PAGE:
‘Snowden changed the course of history’

Former US intelligence contractor and whistle blower Edward Snowden. © Dagens Nyheter
Thanks to Edward Snowden’s revelations, the US government can no longer directly collect everything that we communicate with each other electronically, Tom Devine, legal director at the Government Accountability Project, told RT America’s Manila Chan.

It’s been three years since initial documents leaked by NSA whistleblower Edward Snowden were published.

RT: Given that this is only the third anniversary since those Snowden leaks, what would you say has changed the most? What has been most affected by these leaks?

Tom Devine: There has been a sea change in the legal roles of the game in the US. The government no longer can directly collect everything that we communicate with each other electronically. That is a major change. What has really happened is that Mr. Snowden changed the course of history, and that is what whistleblowers do.

RT: As much as the current administration harps on being transparent, we know that Obama administration prosecuted more whistleblowers than any other president in US history. The most recent memory that we have is Thomas Drake and Chelsea Manning. Looking ahead, do you see this trend changing in these final months in the Obama administration?

TD: [Former US Attorney General Eric] Holder’s statements last week were extraordinary. He highlighted the fundamental contradiction in whistleblower law and in our democracy – that Mr. Snowden engaged in a “public service,” but that he should go to jail because he committed a crime.  

RT: How much weight does that carry now that Holder is out of office?

TD: It gives this tremendous legitimacy for those of us who are challenging that contradiction, when the most recent chief law enforcement officer of the US is putting a spotlight on it. And in a free country it shouldn’t be a crime to be a public servant.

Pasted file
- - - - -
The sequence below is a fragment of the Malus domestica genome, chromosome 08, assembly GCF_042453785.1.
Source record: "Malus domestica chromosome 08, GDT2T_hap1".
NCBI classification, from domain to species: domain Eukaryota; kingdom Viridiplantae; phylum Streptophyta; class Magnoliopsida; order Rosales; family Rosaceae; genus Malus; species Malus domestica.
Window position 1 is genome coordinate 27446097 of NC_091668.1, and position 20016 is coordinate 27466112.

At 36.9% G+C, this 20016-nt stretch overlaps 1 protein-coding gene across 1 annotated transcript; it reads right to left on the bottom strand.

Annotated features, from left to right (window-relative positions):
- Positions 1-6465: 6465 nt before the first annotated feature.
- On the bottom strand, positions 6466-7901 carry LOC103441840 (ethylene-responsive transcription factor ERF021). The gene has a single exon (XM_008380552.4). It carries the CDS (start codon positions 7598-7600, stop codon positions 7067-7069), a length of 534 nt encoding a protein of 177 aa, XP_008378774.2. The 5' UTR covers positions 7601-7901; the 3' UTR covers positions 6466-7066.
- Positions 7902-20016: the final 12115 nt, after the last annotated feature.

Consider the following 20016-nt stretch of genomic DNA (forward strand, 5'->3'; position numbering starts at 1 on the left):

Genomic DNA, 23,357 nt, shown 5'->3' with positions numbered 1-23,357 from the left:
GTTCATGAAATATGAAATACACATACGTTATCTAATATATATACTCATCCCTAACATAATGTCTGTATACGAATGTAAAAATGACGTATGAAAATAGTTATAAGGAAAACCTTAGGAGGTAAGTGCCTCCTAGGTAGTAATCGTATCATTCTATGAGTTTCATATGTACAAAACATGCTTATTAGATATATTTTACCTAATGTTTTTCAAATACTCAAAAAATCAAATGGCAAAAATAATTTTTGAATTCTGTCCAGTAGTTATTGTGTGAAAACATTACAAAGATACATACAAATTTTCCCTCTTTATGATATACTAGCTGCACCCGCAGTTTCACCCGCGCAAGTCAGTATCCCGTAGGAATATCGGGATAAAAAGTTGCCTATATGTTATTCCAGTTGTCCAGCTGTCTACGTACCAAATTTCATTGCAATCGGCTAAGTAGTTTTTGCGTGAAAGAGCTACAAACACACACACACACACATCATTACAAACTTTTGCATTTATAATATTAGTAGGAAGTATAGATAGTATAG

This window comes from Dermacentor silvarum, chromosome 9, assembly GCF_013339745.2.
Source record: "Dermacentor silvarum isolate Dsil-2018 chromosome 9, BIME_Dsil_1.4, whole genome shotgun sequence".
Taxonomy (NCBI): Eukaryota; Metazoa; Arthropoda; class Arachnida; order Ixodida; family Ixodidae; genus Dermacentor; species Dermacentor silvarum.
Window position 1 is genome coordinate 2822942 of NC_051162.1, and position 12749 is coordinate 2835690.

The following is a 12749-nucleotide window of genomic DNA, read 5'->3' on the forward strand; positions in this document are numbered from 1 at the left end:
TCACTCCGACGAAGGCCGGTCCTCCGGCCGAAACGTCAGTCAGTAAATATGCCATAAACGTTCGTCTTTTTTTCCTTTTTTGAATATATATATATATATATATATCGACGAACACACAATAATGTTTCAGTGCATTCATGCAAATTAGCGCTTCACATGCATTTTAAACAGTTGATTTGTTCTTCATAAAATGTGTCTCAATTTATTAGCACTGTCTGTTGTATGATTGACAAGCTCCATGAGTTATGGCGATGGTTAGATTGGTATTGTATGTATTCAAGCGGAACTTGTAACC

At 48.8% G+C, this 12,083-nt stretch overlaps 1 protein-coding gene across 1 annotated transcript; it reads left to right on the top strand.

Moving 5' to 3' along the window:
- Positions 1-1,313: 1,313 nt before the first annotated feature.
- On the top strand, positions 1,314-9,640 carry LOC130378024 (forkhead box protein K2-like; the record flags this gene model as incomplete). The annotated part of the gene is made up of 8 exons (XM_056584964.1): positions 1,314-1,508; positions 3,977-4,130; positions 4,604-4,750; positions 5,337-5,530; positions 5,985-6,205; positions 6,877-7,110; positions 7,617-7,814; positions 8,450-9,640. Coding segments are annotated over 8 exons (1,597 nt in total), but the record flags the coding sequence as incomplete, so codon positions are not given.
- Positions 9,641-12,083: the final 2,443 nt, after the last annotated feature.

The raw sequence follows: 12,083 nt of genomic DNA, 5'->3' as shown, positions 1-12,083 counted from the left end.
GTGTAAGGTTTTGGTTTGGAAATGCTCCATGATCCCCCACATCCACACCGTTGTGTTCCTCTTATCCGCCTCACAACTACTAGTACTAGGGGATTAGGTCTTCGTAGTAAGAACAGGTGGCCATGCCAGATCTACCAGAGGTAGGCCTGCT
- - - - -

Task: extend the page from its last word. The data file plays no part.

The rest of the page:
RT: Snowden admits that he broke the existing laws. However, given how Drake or Manning were treated, apparently he felt that he had no other option than to go to the press for that. He knew that what he had to reveal was a bigger crime. But existing laws in the Espionage Act are binary, and he would have been found guilty anyway… 

TD: Mr. Snowden was absolutely right that he had no safe legal option. In fact, just a few months before he leaked to the media, the House Intelligence Committee had forced the removal of all whistleblower rights for intelligence community contractors. If they weren’t stripped out of the preexisting law, the intelligence committee threatened to block the defense budget from being enacted.  

It was a power grab and it was a way to roll back the free speech rights the people like Mr. Snowden would have had to safely work within a system. But they were stripped away and removed. There is no public interest defense in the Espionage Act either. There is no whistleblower defense against criminal prosecution. In our country ironically you can try to send somebody to jail for the same exercise of free speech for which you couldn’t fire them.

RT: Can there be an argument made for the government prosecuting Snowden and other whistleblowers for revealing state secrets, some of which they claim that those revelations put US military Foreign Service officers at risk both at home and abroad? Is there an argument being made there that there is a risk?

TD: The argument is to have a middle ground that respects both extremes. Of course there is a risk of doing severe damage for any nation if people have the right to hold a press conference about military secrets. But on the other hand, the nation’s defense and safety is endangered if corruption within the military or the national defense bureaucracy cannot be challenged on the grounds of secrecy. The laws that were rolled back and that we’re fighting if the government accountability project had to get restored, allowed you to blow the whistle safely without retaliation through institutional checks and balances – the people who are supposed to be cleaning up the messes in government bureaucracies. But Drake was prosecuted under the Espionage Act for going to the inspector general at the Department of Defense – not officially, but that is what cooked him.

The statements, views and opinions expressed in this column are solely those of the author and do not necessarily represent those of RT.